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Hunting the Big Five: Twenty-first Century Antitrust in Historical Perspective

Richard Langlois ()

No 2018-01, Working papers from University of Connecticut, Department of Economics

Abstract: Voices along the whole of the political spectrum are calling for heightened scrutiny of American information-technology companies, especially the Big Five of Amazon, Apple, Facebook, Google, and Microsoft. One of the principal themes of this uprising is that present-day antitrust policy, forged in the rusty era of steel, oil, and cars, is now obsolete. We are in the age of information, which ipso facto calls for new rules. A second animating theme is that the antitrust thinking of the Chicago School, which came to prominence in the last quarter of the last century, must be completely overthrown. Proponents of this new antitrust ground their arguments by returning to the historical roots of American antitrust policy. My contention, however, is that the new antitrust gets this history wrong. It both misconceives the nature of the competitive process and deliberately refuses to confront the political economy of antitrust. In so doing, it adopts some of the worst traits of the Chicago School it criticizes while manifesting few of that school’s many virtues.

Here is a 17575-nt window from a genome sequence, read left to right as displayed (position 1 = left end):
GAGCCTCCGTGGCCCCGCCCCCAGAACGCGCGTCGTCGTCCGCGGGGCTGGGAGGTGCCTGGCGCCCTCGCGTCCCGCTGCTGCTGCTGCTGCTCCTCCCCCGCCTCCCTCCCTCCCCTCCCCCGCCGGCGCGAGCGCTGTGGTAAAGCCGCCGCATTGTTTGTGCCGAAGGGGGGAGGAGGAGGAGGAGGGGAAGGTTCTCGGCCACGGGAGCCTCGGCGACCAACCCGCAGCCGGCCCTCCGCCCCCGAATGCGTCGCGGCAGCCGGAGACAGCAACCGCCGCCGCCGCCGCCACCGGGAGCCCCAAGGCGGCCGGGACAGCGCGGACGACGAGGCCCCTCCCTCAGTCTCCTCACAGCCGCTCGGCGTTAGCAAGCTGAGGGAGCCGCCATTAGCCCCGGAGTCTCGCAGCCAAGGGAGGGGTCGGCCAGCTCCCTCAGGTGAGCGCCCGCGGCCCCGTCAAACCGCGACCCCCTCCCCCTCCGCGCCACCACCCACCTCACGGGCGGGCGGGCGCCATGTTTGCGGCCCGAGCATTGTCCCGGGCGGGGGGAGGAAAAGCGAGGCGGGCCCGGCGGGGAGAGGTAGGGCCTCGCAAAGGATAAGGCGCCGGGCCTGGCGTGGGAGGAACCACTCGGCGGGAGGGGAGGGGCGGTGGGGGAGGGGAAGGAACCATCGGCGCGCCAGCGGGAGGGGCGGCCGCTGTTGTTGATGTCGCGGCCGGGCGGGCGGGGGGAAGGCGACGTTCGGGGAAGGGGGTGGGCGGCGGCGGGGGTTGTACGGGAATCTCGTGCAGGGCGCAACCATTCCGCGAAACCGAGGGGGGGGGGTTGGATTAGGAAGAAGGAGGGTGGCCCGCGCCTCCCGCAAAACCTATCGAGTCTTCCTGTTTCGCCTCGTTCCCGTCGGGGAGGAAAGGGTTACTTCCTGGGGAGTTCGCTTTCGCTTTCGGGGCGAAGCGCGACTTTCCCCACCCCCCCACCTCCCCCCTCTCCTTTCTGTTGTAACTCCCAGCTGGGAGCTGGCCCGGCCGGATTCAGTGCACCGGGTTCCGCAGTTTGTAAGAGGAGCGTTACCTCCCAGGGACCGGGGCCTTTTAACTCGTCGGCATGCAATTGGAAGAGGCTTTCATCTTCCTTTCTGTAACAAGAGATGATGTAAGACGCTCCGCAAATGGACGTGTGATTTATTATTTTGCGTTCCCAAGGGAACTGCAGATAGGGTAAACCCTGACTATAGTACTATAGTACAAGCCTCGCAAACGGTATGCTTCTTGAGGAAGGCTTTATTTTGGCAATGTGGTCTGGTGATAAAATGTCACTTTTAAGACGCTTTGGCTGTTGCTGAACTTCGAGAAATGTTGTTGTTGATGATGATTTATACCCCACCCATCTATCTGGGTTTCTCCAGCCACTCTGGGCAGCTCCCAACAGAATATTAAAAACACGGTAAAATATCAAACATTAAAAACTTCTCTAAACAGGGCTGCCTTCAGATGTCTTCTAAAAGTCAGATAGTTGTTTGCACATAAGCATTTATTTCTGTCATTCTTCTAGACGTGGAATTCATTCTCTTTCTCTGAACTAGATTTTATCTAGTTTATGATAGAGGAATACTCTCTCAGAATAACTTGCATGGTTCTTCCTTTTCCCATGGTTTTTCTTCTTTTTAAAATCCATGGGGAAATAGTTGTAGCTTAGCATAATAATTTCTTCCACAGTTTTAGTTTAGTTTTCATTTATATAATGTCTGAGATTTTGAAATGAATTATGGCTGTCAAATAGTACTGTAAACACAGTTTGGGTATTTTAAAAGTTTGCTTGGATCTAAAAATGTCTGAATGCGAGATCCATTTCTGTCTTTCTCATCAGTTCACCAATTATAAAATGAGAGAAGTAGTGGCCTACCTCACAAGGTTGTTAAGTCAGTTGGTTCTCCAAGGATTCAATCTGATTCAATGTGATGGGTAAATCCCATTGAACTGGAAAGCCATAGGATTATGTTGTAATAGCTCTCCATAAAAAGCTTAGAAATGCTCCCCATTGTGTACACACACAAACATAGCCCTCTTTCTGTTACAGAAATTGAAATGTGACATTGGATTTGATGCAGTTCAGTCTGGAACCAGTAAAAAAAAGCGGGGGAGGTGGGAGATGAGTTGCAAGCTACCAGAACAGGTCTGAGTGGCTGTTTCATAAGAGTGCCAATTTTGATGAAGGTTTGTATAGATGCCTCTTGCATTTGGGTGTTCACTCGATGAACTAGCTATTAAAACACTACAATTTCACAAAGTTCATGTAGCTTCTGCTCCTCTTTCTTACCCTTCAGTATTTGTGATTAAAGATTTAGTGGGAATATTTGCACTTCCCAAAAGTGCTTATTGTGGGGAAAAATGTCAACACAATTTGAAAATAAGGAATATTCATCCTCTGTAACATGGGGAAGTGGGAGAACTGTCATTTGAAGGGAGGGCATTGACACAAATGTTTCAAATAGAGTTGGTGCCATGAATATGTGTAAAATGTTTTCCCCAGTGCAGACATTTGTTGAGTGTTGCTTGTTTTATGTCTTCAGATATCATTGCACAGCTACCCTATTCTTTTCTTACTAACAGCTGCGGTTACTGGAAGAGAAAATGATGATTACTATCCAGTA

Keywords: antitrust; platforms; telecommunications; broadcasting; net neutrality (search for similar items in EconPapers)
JEL-codes: L10 L40 L50 L96 N72 N82 (search for similar items in EconPapers)
New Economics Papers: this item is included in nep-com, nep-his, nep-hpe and nep-ict
Date: 2018-01, Revised 2018-04
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Persistent link: https://EconPapers.repec.org/RePEc:uct:uconnp:2018-01

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